The anti-Rowanites include, paradoxically, both atheist intellectuals, who dislike so clever a man for appearing to side with the most conservative Christians, and those Christians themselves, who suspect that behind the complex rhetoric there lurks a crypto-unbeliever.

"He's someone who's chaotic, sometimes pretentious, sometimes waffly, sometimes unbearably clotted, and yet in the middle of it, there are so many gems."

Who is speaking? Why, it is Rowan Williams himself, speaking of his near-namesake, but no relation, Charles Williams - an obscure taste nowadays, but a strong one.

Charles Williams worked as a publisher all his life. When Auden, still an agnostic, met him, to discuss the Oxford Book of Light Verse, he felt himself in the presence of something like holiness, and began his journey back to faith. Charles Williams wrote long Arthurian poems, and a series of supernatural thrillers, including one which culminates in a Eucharist celebrated by the Archbishop of Canterbury.

"Ah! The great Mass in Lambeth Palace!" exclaims the Archbishop, clapping his hands in delight, and smiling beneath the huge bushy eyebrows. He does not on this occasion speak - though he has written about them - of Charles Williams's peculiar mingling of piety and concupiscence, and Dantean crushes - sometimes out of control - on office secretaries at the Oxford University Press.

Like the subject of the Archbishop's latest book, Fyodor Dostoevsky, Charles Williams was not an entirely savoury character. Were the Archbishop to present either Williams (chainsmoking lover of women and member of the Order of the Golden Dawn) or Dostoevsky (gambler, political prisoner, anti-Semite) to colleagues on the General Synod, there would probably be some prim intakes of breath.

I thought of these things, as I was led into the presence of the bardic Archbishop at Lambeth, and remembered the spluttered outburst of disapproval that I heard last year from a senior layman.

"He's supposed to be the Archbishop of Canterbury! The Church of England is collapsing around his ears! And where is he? In America for two months! Writing a book about Dostoevsky!" The speaker's tone suggested that it was bad enough for the Archbishop to be taking any time off, but to be writing about a novelist who did not even have the decency to be English - well, that really took the biscuit.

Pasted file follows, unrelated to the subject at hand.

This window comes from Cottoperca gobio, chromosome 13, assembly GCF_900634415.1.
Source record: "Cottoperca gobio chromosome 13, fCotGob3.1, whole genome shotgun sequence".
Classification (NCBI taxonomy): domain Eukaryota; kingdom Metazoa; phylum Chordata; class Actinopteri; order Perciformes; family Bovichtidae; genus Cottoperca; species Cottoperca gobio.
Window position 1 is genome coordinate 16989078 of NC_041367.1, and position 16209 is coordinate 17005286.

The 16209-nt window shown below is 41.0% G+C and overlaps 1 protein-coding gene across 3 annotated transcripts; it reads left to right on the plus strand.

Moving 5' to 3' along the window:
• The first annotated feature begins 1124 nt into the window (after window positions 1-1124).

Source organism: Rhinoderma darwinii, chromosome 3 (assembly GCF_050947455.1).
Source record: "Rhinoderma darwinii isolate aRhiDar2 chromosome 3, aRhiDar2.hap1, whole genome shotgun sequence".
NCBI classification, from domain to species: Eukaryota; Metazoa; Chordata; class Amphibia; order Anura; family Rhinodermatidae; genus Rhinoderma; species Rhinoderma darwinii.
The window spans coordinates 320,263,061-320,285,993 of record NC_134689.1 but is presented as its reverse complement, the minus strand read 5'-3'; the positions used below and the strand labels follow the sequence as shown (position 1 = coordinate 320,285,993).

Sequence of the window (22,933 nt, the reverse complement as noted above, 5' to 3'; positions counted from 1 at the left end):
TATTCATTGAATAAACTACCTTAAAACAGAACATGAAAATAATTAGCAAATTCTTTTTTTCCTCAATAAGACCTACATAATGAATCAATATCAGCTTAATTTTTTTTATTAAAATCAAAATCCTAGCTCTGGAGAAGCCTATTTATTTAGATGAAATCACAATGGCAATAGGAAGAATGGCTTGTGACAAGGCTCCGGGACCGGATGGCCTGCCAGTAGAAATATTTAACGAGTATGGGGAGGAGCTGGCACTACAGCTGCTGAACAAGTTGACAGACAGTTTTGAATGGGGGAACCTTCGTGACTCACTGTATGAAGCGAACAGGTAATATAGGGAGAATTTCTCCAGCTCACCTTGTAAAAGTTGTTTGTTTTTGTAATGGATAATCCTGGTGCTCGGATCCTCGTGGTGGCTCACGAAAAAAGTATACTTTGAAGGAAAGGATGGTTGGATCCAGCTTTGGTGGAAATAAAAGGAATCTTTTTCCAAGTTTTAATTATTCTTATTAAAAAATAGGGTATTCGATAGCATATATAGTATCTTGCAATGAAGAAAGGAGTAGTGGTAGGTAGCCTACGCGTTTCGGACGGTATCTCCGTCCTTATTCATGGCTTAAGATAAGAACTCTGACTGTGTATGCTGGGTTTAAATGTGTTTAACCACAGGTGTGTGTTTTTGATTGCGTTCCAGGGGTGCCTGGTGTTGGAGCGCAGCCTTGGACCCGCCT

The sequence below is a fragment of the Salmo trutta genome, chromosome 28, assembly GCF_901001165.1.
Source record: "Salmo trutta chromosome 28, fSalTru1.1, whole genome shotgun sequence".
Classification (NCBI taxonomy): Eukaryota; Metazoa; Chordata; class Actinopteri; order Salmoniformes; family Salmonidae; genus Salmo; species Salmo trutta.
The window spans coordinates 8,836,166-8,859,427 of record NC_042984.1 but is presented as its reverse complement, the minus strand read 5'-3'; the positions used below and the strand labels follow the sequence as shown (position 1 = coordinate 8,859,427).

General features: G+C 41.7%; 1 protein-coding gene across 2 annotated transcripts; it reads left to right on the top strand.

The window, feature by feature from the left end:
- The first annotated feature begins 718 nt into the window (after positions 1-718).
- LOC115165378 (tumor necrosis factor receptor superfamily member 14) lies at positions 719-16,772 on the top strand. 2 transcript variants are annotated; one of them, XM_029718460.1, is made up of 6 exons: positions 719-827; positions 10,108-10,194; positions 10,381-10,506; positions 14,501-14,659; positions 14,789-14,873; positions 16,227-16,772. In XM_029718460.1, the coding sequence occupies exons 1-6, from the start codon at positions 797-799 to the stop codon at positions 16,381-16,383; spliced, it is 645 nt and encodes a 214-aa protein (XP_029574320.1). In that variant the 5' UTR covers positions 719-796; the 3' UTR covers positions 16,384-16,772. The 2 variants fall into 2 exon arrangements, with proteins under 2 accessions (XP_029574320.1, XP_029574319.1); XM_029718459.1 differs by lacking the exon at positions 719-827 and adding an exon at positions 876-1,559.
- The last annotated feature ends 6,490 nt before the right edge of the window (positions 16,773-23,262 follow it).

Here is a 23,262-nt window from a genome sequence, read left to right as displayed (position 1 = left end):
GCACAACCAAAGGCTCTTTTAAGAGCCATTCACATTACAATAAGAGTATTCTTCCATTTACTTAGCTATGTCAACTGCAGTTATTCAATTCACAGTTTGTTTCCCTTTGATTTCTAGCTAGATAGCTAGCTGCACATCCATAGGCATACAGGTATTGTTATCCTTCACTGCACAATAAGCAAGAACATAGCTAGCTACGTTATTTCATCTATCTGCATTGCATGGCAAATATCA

Yet the Church of England has not collapsed - not quite, anyway. And the result of the Archbishop's sabbatical in the United States is a splendid book on the wild, strange genius of Dostoevsky.

A N Wilson discovers why, amid turmoil in the church, the Archbishop of Canterbury has written a book about one of his literary passions: Dostoevsky

Daily Telegraph – 27th September 2008 (Introduction)

Evelyn Underhill

In the same way she was devoted to flowers and birds, as to all living creatures, and had a keen interest in archaeology. She and her husband often arranged their holidays with these concerns in view. Thus they went in one year to Monte Generoso for the sake of the Alpine flowers, and in other years to Drummond Castle and Malham Tarn for the sake of the English. She had a passion for mountains, though she saw a certain irrationality in her ardour - "they are only heaps of earth." But if the Omnipotence deigned so to create, why not adore the Omnipotence and (in another kind) the creation? So, and not otherwise, the single operation proceeded in her.

In 1921 she gave the Upton Lectures on Religion at Manchester College, Oxford; they were afterwards published as The Life of the Spirit and the Life of To-day. She was also a member of Copec and made a contribution to one of its published reports. She was now generally recognized not only as a "great Christian writer" but as a person capable of communicating spiritual initiative and power.

From the Introduction to:~
The Letters of Evelyn Underhill (1943) -
Edited with an Introduction by Charles Williams


Sybil Coningsby stepped out into the storm and tried to see before her. It was becoming very difficult, and the force of the wind for the moment staggered and even distressed her. She yielded to it a little both in body and mind; she knew well that to the oppositions of the world she could in herself offer no certain opposition. As her body swayed and let itself move aside under the blast, she surrendered herself to the only certain thing that her life had discovered: she adored in this movement also the extreme benevolence of Love. She sank before the wind, but not in impotence; rather as the devotee sinks before the outer manifestations of the God that he may be made more wholly one with that which manifests. Delaying as if both she and it might enjoy the exquisite promise of its arrival, it nevertheless promised, and, as always, came. She recovered her balance, swaying easily to each moment's need, and the serene content which it bestowed filled again and satisfied her.

It satisfied, but for no more than the briefest second did she allow herself to remain aware of that. Time to be aware, and to be grateful for that awareness, she enjoyed; literally enjoyed, for both knowledge and thankfulness grew one, and joy was their union, but that union darted out towards a new subject and centre. Darted out and turned in; its occupation was Lothair Coningsby, and Lothair was already within it. It did not choose a new resting-place, but rather ordered its own content, by no greater a movement than the shifting of the accent from one syllable back to the other. So slight a variation as gives the word to any speaker a new meaning gave to this pure satisfaction a new concern. She was intensely aware of her brother; she drew up the knowledge of him from within her, and gave it back within her. In wave after wave the ocean of peace changed its "multitudinous laughter" from one myriad grouping to another. And all, being so, was so.